Latency Contribution Factors
Given the importance of latency reduction then, it makes sense to analyze in more detail the various contributors to the end-to-end trade flow latency. From a network perspective, the latency can be divided into two broad categories—the latency attributable to the network platform and “all-other” latency.
The “all-other” latency category is necessarily broad and not within the scope of this paper. However, the key components include the latency contributions from the application, middleware, OS, NIC, and most importantly the application architecture. Specifically, the high performance server platform, with extended memory technology, can enable customers to consolidate the trade flow into one server. The benefit is that applications are now working at memory speeds and not network speeds. If customers have the flexibility to do so, re-architecting the application may provide the biggest performance benefit.
From a network perspective, there are five latency contributors, listed in increasing order of importance.
● Serialization delay: This is the delay to place a packet on the wire and is tied to the interface speed. At 10 Gigabit Ethernet, the serialization delay to send a 128-byte frame is 0.1 μsec. At 1 Gigabit Ethernet, the serialization delay for the same frame is 1 μsec. While this is not a large delta, it should be considered that the delay would be accumulated at every port. Further, 1 Gigabit Ethernet switches generally have larger nominal latencies and work in store-and-forward mode, where latency increases with packet size. In general, firms that desire to deploy low-latency infrastructures would implement 10 Gigabit Ethernet wherever possible.
● Propagation delay: Light takes about 3 μsec to traverse 1 km in fiber. To reduce this contribution, firms implement their environments to be as close to the liquidity pool as possible. This may be at the exchange data center itself using a co-location service or at a service provider’s data center. However, it is useful to note that for some businesses like best-execution, the algorithms need to check multiple venues, so co-locating centrally to multiple liquidity venues will be more important than to a specific exchange.
● Nominal switch latency: This is the latency to traverse a switch hop. Many 10 Gigabit Ethernet switches can operate in cut-through mode (rather than store-and-forward), where the nominal latency is the same regardless of the packet size. This latency is measured in first-in-first-out (FIFO) mode, and can be less than 5 μsec per hop. This latency is what is measured by standard RFC tests (RFC2544, RFC2889, etc.), and is usually used by the industry to determine the suitability of a network platform for HFT environments. However,this turns out to be a faulty conclusion, because of the much larger contribution of the following two delays.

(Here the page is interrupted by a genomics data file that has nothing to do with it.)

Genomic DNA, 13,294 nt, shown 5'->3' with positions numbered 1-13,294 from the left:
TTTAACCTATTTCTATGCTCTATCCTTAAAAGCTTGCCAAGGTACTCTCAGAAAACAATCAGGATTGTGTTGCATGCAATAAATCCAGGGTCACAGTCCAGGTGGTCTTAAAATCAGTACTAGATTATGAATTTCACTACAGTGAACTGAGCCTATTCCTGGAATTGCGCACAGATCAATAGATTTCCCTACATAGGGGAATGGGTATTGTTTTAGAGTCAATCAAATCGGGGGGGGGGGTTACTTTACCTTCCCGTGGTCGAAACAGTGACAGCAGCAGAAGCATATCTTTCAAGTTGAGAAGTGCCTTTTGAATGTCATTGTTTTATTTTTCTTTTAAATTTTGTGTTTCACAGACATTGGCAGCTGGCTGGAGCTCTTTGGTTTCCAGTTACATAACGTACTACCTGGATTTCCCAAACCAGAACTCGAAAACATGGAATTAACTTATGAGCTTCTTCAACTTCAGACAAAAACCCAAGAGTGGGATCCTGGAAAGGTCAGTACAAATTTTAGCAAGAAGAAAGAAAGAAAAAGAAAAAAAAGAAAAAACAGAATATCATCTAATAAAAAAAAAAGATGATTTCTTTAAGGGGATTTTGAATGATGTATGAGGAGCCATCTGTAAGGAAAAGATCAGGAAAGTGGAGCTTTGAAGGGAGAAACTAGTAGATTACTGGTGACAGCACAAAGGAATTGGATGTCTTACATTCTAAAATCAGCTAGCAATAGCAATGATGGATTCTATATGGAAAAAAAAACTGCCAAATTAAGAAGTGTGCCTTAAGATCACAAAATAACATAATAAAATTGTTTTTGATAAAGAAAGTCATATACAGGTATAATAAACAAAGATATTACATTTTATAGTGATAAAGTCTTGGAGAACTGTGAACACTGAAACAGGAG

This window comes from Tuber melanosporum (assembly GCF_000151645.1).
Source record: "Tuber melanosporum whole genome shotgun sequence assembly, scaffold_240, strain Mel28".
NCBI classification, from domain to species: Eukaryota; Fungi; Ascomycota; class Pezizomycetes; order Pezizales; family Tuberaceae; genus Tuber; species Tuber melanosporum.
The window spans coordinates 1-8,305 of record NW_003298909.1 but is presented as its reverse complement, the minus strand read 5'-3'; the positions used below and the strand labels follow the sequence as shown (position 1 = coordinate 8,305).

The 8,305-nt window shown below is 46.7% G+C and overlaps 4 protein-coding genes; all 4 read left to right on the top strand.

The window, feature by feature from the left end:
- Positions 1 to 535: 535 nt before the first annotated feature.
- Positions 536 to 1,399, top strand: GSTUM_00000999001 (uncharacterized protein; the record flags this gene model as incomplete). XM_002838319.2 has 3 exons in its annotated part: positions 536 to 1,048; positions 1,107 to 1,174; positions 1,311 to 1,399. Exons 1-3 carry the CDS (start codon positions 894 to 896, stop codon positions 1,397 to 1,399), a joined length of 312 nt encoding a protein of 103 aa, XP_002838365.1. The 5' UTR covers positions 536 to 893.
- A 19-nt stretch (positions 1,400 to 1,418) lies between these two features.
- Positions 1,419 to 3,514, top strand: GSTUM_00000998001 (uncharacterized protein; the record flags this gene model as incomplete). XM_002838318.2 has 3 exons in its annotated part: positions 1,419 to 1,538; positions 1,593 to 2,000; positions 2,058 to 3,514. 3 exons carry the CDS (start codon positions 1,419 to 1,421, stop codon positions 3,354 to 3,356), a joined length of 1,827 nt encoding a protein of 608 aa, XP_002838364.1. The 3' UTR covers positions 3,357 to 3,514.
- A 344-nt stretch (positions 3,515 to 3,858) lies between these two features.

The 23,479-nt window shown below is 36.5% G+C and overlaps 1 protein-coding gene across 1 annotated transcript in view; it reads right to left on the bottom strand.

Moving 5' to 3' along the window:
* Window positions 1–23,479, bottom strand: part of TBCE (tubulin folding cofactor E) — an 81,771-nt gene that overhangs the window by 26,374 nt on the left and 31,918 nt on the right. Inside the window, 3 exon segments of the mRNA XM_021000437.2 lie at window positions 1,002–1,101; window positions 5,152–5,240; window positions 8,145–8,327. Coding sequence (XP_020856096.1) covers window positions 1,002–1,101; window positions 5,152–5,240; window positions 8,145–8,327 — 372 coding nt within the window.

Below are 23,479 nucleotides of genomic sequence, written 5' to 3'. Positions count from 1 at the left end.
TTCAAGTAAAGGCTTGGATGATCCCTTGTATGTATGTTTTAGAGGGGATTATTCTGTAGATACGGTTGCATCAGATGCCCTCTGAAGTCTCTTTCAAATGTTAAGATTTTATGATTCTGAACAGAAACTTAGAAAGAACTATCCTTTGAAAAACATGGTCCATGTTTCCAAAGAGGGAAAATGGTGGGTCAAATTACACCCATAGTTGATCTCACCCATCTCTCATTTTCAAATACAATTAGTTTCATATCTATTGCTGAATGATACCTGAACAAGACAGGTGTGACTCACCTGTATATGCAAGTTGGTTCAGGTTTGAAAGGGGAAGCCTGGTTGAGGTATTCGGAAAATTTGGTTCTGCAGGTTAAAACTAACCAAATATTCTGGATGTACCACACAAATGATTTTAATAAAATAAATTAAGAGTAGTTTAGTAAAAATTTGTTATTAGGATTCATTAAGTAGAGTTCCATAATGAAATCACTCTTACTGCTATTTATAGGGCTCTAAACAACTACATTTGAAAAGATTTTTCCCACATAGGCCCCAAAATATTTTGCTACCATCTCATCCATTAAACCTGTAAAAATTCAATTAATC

● Queuing latency: This is the latency when packets are queued within a network platform. Packets are generally queued due to egress port congestion. Larger buffers can result in more traffic being queued, but note that simply having larger buffers does not increase latency. The buffer is only used if the traffic needs to be queued or if the buffer is not available, the traffic is dropped. (See next point.) The efficiency of queuing algorithm is a key switch attribute, which is not often measured in benchmarks. With queuing latency ranging from tens to thousands of microseconds, depending on the traffic patterns, it can completely dwarf the nominal latency. (Please see the section on micro bursts for a longer discussion of the traffic patterns that result in queuing delays.)
● Retransmission delay: Delay incurred when an application needs to resend a packet, typically due to packet loss in the network. If the packet buffers are not deep enough, traffic may be dropped instead of being queued. The application design needs to be considered to determine the latency impact of the dropped packet. If the drop was during a TCP session, TCP will take care of the retransmission. However, the delay to begin the retransmission is usually 200 milliseconds (RTO min timer in Linux). Also, a substantial rate of loss can result in congestion collapse on TCP sessions. In the case of UDP, the application may itself retransmit or just lose any dropped data. Application developers have a consistent preference to queue and deliver packets rather than dropping the traffic.
In implementing architectures for ultra low-latency infrastructures, it is important to consider all the five latency contribution factors above. Most importantly, it is critical to benchmark to match the application traffic characteristics. Solely relying on RFC results, for instance, would lead to faulty conclusions.
Measuring Latency Accurately
To paraphrase a popular business adage: “You can only improve what you can measure.” This is true of HFT infrastructures. In particular, since firms care about microsecond latency performance, they need the ability to measure latency accurately to the microsecond level. Ideally, the latency is measured on an end-to-end trade-flow basis. However, since the data is being transformed en-route, from tick data to an actual order, it may only be possible to measure latency performance in segregated functional units, such as latency of the market data infrastructure and order management system. It is also important for the servers to be synchronized to accurate, microsecond granular clocks. ARISTA offers an implementation of the Precision Time Protocol (IEEE 1588) for this purpose.